|Inside Dashanzi Art District, Beijing - relics of the industrial past|
I write this at the end of my third day in Beijing. A day as exhausting, exhilarating, frustrating and wonderful as this one has been could only happen in China. I had arranged an interview with a young artist, a meeting at the Three Shadows Photography Art Centre and visits to four galleries, all in Caochangdi, which sounds like a manageable schedule but didn't really take into account the particular difficulties of getting around. Caochangdi (an outlying place, part city, part old town, part ugly suburb) is notoriously difficult to navigate and tends to involve many, many phone calls in Chinese to the various parties asking how the hell to find them. Taxi drivers patiently drive in circles, sometimes stopping in the middle of the road and turning off the engine while the phone calls are made.
With Stanley, my trusty translator, I caught the bus. He assured me he knew where we were going. After leading me up onto a railway track, where we were followed by mangy and quite possibly rabid dogs, I decided the hell with his 'face' and said, 'Oh really, I don't think so - call the gallery now!' Many phone calls ensued, and we walked first one way, still followed by the dogs, then another, down dusty windswept streets. Past an elementary school with military marching music blaring from loudspeakers and little children in blue tracksuits exercising in the yard, past street markets with underpants and running shoes laid out on the trays of rusty old tricycles and vendors selling what appear to be grilled intestines on sticks, past factories, construction sites and military barracks. I wonder, as I do so often in China, why villages in the countryside and many parts of Beijing look as if they have somehow survived the apocalypse.
Eventually, many shouted Chinese phone calls later, it transpired that we had passed the entrance to the street several times in our wanderings.To get to it we had to duck underneath an advertising hoarding and wend our way past an enormous and hideous KTV karaoke parlour set in a kind of wasteland with Egyptian statuary and what looked like a sculpture of the four horsemen of the apocalypse out the front. Quite appropriate. Then suddenly we are in a tiny narrow walled lane and emerge into the series of beautiful galleries designed by Ai Weiwei some years ago, before his current troubles.
|Urs Meile Gallery, Caochangdi, Beijing|
|Zhou Yilun, 'Beijing Hao Gan A' (Beijing is very dry) |
installation view at Platform China
|Shao Fan, Chicken Wing Bone, 2010, oil on canvas|
I met young photographer Chu Haina at Egg Gallery where she is currently showing her work in a group exhibition, and we spoke at length about her practice. She creates blurry, soft and very ambiguous images shot with film and printed digitally. Her work reminded me of early photographs by Niepce or Daguerre, or experiments with alternative processing. She is self taught, and very dedicated, living in a space in Caochangdi tinier than any I have ever seen. Having shown her work in an exhibition of emerging artists at Redgate Gallery, and now at Egg Gallery, she is hoping for a solo show. This seems to be the right time for young photomedia artists in China, with increased interest in its possibilities for making images which reflect contemporary life. Haina takes her camera everywhere she goes and looks for images which will evoke a particular kind of feeling in the viewer. She herself loves an eclectic range of artists, from Diane Arbus to Taiwanese photographer Ruan Yizhong to the Japanese Hiroshi Sugimoto, who was shown at Pace Beijing earlier this year. Her work has an elegiac and subtle quality, especially the larger more abstract prints shown at Redgate.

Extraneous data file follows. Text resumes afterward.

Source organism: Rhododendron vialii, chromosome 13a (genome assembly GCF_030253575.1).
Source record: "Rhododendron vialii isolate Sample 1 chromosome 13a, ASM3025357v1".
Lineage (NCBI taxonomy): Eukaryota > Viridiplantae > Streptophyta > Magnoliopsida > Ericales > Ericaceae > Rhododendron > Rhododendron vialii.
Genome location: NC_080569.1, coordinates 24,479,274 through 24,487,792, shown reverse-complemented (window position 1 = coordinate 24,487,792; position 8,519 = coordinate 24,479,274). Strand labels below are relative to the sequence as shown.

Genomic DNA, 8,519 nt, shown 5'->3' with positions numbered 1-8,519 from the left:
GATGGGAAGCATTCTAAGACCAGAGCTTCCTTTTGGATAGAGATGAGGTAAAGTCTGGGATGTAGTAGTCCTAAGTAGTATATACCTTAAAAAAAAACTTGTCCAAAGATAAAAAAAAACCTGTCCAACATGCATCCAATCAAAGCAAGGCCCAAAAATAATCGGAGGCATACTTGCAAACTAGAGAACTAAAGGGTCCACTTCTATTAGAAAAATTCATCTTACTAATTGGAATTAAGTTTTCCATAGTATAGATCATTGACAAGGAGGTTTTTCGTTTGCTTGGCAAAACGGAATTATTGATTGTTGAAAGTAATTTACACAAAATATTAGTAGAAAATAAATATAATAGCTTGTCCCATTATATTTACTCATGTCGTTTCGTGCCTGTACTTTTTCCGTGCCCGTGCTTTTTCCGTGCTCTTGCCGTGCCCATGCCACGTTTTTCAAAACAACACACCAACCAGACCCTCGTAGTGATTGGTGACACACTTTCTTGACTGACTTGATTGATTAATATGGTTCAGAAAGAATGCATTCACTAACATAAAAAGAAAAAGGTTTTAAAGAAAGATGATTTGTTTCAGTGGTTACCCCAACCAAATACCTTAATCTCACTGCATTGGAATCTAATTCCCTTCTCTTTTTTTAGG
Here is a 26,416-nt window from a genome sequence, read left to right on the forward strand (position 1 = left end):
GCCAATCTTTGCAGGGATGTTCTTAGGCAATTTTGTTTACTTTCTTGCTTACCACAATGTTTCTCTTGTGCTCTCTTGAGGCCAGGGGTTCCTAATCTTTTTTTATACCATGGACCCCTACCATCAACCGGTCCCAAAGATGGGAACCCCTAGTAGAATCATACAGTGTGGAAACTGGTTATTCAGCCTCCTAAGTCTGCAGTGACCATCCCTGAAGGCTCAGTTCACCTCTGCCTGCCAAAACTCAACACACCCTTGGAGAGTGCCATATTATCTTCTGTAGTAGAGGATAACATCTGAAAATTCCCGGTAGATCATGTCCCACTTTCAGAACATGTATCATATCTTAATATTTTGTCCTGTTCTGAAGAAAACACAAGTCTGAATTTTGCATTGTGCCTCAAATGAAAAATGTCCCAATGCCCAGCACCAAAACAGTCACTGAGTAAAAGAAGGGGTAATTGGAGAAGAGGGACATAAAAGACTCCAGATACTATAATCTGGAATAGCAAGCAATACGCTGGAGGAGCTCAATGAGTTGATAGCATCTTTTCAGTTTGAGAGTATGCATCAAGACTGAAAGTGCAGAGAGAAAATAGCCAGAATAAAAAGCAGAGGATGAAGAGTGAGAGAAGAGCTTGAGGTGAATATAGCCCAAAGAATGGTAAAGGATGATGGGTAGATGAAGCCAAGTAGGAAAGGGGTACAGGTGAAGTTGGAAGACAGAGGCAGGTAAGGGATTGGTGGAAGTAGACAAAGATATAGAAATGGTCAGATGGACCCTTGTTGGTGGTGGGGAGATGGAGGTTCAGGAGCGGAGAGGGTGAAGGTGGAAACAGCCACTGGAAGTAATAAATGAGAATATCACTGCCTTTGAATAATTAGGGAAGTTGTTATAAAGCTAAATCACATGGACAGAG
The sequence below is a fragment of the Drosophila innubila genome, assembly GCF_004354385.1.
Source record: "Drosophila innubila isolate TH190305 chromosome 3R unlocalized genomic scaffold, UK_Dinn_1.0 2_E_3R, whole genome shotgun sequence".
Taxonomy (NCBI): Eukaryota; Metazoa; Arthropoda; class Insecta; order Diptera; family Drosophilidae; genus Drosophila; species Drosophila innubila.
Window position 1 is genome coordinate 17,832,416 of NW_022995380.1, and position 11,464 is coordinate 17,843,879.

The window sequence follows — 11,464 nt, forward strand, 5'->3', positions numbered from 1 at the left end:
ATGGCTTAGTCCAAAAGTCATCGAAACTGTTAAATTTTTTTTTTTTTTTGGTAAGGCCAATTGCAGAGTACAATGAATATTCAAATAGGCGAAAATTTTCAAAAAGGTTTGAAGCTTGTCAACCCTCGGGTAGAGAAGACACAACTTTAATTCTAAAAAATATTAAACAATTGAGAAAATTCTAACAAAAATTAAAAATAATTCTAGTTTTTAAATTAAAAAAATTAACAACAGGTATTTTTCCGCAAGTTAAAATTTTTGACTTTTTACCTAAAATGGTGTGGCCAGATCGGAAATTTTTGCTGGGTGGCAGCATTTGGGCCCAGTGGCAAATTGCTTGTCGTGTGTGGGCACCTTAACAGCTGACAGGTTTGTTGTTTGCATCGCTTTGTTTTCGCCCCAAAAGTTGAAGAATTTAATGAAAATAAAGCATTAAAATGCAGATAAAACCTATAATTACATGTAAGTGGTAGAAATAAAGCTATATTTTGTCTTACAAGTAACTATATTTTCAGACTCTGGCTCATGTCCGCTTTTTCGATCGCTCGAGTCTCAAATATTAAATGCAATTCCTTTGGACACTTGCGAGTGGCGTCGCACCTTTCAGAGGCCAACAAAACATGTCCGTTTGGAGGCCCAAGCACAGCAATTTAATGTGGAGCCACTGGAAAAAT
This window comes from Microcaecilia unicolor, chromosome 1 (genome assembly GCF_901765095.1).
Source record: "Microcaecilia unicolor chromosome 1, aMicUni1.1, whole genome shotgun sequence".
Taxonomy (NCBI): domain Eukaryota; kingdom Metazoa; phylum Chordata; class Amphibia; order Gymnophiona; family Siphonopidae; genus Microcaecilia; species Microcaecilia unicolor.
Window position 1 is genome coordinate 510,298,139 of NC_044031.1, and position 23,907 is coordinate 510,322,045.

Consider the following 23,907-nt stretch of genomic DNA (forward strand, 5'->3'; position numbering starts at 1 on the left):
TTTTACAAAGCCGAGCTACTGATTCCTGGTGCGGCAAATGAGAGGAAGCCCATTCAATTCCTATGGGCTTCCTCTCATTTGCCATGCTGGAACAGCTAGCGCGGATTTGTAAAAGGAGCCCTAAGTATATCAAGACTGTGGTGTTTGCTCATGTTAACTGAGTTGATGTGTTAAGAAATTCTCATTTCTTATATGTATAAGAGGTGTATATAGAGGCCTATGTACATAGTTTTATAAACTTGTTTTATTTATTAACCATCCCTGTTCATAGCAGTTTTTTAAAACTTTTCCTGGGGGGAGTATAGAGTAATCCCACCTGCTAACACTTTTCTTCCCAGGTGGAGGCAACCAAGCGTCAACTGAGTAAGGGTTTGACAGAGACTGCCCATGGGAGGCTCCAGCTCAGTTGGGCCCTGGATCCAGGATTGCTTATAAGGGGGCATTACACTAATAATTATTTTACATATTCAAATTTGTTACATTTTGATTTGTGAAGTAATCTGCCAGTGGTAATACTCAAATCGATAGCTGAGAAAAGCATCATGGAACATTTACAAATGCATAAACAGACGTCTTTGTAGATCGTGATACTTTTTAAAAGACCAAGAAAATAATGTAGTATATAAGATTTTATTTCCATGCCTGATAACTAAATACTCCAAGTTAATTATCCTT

|Chu Haina with her work at Egg Gallery, Beijing. |
Photograph Luise Guest, reproduced with permission of the artist
|Three Shadows Photography Art Centre, Caochangdi|
|Works by Kang Wanhua shown at Boers-Li Gallery Beijing|
Other interesting work seen today:
An installation created from spent fire crackers by Jiang Zhi:
|Jiang Zhi, The Quiet Bodies|
Variations on the tradition of papercutting, 'Strange Flowers' by Hoyun Shin:
Elegant meditations by Shen Kelun on traditions of Chinese furniture and lacquer ware:
A series of fabulously expressionist paintings by Cui Guotai that are like a lost lament to the heroic workers and heavy industry of the Communist past: